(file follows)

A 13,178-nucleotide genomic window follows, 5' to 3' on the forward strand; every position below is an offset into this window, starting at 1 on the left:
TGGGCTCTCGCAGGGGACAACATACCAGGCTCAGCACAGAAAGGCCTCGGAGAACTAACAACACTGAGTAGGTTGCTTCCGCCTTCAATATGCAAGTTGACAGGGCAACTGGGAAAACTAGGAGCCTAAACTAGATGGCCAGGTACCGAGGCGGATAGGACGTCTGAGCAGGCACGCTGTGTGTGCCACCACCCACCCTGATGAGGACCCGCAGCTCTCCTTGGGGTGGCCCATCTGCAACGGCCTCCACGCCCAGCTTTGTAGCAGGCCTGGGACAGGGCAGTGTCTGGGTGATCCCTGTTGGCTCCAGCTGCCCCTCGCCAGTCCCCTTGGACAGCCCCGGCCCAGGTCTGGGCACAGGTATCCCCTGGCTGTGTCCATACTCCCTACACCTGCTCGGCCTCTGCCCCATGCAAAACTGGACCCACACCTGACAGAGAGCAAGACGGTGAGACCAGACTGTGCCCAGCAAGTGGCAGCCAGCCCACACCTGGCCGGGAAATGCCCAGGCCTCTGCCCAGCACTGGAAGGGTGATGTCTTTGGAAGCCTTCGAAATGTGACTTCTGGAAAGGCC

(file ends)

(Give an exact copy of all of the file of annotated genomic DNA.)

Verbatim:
A 13,178-nucleotide genomic window follows, 5' to 3' on the forward strand; every position below is an offset into this window, starting at 1 on the left:
TGGGCTCTCGCAGGGGACAACATACCAGGCTCAGCACAGAAAGGCCTCGGAGAACTAACAACACTGAGTAGGTTGCTTCCGCCTTCAATATGCAAGTTGACAGGGCAACTGGGAAAACTAGGAGCCTAAACTAGATGGCCAGGTACCGAGGCGGATAGGACGTCTGAGCAGGCACGCTGTGTGTGCCACCACCCACCCTGATGAGGACCCGCAGCTCTCCTTGGGGTGGCCCATCTGCAACGGCCTCCACGCCCAGCTTTGTAGCAGGCCTGGGACAGGGCAGTGTCTGGGTGATCCCTGTTGGCTCCAGCTGCCCCTCGCCAGTCCCCTTGGACAGCCCCGGCCCAGGTCTGGGCACAGGTATCCCCTGGCTGTGTCCATACTCCCTACACCTGCTCGGCCTCTGCCCCATGCAAAACTGGACCCACACCTGACAGAGAGCAAGACGGTGAGACCAGACTGTGCCCAGCAAGTGGCAGCCAGCCCACACCTGGCCGGGAAATGCCCAGGCCTCTGCCCAGCACTGGAAGGGTGATGTCTTTGGAAGCCTTCGAAATGTGACTTCTGGAAAGGCC